Arteriosclerosis is a group of diseases with the characteristic features of thickening and loss of elasticity of the arterial walls. A specific type of arteriosclerosis is atherosclerosis. Atherosclerosis occurs when fats, cholesterol and other substances collect in and on the artery walls forming a plaque. The plaque can restrict or completely block the blood flow along the affected artery. Once a plaque bursts, the formation of a blood clot follows.
Atherosclerosis develops gradually, but progressively. The signs and symptoms only appear during moderate to severe blockage of the artery. The symptoms will depend on the location of the affected artery.
There is no exact single cause of atherosclerosis. It usually starts with a damage or injury on the inner artery wall caused by high blood pressure, cholesterol, triglyceride and sugar levels, smoking and inflammation from other diseases. Blood cells and other substances migrate to the site of injury and eventually harden. The plaque narrows the arteries, but can also break off and enter the bloodstream. This can lead to other conditions such as heart attack.
As the arteries become more blocked, several complications may arise. Coronary artery disease can develop and lead to heart attack or heart failure. A narrowed artery near the brain can lead to stroke. Aneurysms can develop which increase the risk for internal bleeding. Narrowed arteries leading to the kidneys can cause chronic kidney disease.
Diagnosis of atherosclerosis usually starts with a physical exam and medical history. There is a weak or absent pulse and decreased blood pressure on the affected area. Whooshing sounds can be heard with a stethoscope and evidences of poor wound healing are observed on the affected area. Confirmatory tests such as blood tests, Doppler ultrasound and ankle-brachial index can be done to confirm and locate the affected artery.
Commonly Prescribed Drugs
- Antihyperlipidemic agents decrease the levels of low-density lipoprotein (LDL) or the bad cholesterol and/or increase the high-density lipoprotein (HDL) or good cholesterol in the body. An example of this are the HMG-CoA reductase inhibitors or the statins and the fibric acid derivatives such as fenofibrate and gemfibrozil.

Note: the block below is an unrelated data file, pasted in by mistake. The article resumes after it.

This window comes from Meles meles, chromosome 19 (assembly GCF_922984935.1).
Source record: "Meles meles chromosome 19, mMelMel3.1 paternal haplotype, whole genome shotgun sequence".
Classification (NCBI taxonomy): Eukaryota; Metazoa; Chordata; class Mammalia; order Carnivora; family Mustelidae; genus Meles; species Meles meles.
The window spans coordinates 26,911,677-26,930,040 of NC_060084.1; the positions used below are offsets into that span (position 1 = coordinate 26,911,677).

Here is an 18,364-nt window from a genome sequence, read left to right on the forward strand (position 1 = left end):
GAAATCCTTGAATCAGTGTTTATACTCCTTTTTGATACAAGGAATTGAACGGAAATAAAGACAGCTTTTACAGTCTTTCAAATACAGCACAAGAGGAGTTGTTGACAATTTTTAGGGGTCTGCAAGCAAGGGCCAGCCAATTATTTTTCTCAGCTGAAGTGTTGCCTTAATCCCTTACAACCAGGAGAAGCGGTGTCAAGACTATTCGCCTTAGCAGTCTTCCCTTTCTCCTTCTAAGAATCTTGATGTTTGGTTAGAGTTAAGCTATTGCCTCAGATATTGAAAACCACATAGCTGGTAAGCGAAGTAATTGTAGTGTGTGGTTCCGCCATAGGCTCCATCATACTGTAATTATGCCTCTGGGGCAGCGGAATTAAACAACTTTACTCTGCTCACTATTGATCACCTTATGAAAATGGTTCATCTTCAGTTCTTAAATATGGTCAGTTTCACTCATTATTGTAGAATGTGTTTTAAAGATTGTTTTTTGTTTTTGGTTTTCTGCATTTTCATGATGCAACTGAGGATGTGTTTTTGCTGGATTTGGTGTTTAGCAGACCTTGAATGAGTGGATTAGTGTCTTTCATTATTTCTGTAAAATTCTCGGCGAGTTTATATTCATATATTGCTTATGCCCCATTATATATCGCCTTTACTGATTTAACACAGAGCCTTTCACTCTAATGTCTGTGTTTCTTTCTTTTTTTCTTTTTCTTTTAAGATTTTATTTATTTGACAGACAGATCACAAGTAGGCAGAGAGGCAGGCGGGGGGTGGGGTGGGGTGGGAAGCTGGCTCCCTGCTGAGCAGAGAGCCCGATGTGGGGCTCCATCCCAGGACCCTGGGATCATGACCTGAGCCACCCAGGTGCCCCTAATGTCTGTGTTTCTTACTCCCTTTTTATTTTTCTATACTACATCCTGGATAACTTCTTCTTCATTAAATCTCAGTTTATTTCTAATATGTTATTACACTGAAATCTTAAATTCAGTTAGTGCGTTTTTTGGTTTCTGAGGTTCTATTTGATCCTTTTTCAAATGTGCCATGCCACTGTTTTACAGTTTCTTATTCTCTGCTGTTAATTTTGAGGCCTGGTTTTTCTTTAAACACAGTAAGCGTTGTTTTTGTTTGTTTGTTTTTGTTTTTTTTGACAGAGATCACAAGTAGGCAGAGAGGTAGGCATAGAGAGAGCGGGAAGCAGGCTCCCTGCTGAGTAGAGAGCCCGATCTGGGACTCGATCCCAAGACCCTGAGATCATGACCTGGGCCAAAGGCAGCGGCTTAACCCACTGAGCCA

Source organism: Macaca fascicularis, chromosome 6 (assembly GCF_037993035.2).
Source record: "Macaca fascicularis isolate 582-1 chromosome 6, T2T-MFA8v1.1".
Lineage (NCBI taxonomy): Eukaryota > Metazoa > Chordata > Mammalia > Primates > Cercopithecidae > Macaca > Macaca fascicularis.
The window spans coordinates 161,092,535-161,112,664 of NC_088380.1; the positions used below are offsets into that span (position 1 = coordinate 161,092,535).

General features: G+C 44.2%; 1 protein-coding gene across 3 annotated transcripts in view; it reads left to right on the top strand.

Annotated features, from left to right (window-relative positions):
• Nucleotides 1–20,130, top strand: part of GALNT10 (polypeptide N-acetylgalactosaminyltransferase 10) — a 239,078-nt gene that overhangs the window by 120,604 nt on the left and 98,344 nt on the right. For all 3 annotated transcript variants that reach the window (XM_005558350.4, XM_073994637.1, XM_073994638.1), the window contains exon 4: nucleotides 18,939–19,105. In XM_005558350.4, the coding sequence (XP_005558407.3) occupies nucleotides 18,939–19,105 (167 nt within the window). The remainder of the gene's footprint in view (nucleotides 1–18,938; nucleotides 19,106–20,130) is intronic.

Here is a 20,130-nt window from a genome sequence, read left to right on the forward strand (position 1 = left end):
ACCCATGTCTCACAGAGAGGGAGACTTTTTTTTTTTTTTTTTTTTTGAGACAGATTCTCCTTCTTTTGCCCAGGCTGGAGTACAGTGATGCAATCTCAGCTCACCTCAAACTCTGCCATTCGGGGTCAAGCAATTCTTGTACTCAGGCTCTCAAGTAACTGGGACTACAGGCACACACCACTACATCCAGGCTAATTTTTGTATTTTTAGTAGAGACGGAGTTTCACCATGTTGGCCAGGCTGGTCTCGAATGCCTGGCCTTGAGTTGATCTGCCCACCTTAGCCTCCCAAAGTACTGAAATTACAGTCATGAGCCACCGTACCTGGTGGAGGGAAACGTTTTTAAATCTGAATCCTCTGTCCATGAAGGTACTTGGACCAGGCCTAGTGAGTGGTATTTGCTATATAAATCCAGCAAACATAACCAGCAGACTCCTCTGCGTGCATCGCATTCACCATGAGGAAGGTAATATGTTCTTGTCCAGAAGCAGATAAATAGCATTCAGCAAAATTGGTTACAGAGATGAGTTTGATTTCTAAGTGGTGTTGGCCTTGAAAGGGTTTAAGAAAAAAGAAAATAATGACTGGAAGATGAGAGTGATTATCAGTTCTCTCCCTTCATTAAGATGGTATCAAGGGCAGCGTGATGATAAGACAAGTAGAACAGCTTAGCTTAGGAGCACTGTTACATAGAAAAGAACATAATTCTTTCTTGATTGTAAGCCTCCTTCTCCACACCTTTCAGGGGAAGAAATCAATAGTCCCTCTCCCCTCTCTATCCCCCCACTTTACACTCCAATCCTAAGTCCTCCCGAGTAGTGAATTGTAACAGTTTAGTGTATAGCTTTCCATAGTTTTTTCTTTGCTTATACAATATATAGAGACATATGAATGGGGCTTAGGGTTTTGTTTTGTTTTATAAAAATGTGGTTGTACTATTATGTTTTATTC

- Antiplatelets are given to reduce the risk of blood clot formation by decreasing the ability of platelets to stick together. Examples are aspirin and clopidogrel.
- ACE inhibitors lower the blood pressure which slows down the progression of atherosclerosis. These agents inhibit the enzyme that produces Angiotensin II, a substance that constricts blood vessels and increases blood pressure. Examples include captopril, enalapril and perindopril. Side effects: dry cough, increase in potassium levels, fatigue
- Calcium channel blockers lower blood pressure by preventing reentry of calcium in heart muscle and blood vessel. These agents relax and dilate the muscles of blood vessels. Common examples include amlodipine, diltiazem and verapamil. Side effects: palpitation, swelling of lower extremities, flushing
- Diuretics or water pills reduce blood pressure by helping the body excrete sodium and water. This lowers the volume of fluid in the blood vessels which decreases the blood pressure. A common thiazide diuretic is hydrochlorothiazide. Furosemide is a loop diuretic while spironolactone is a potassium-sparing diuretic. Side effects: increased urination, mineral loss, muscle cramps
Treatment and Management
Lifestyle changes are usually the appropriate treatment for atherosclerosis to prevent its progression. These include regular exercise to improve blood circulation and lower blood pressure, and eating a healthy diet based on fruits, vegetables and whole grains.
Quit or avoid smoking. Smoking directly causes damage to the arteries.
Invasive and Surgical Procedures
- Angioplasty and stent placement compresses the plaque deposits against the artery walls and leaves the artery open using the mesh tube/stent. This is done on a blocked or narrowed artery.
- Endarterectomy surgically removes the fatty deposits on the walls of the affected artery.
- Coronary artery bypass graft (CABG) is done by directly attaching a blood vessel on the aorta to avoid the blockage. This redirects the blood flow away from the blocked or narrowed artery.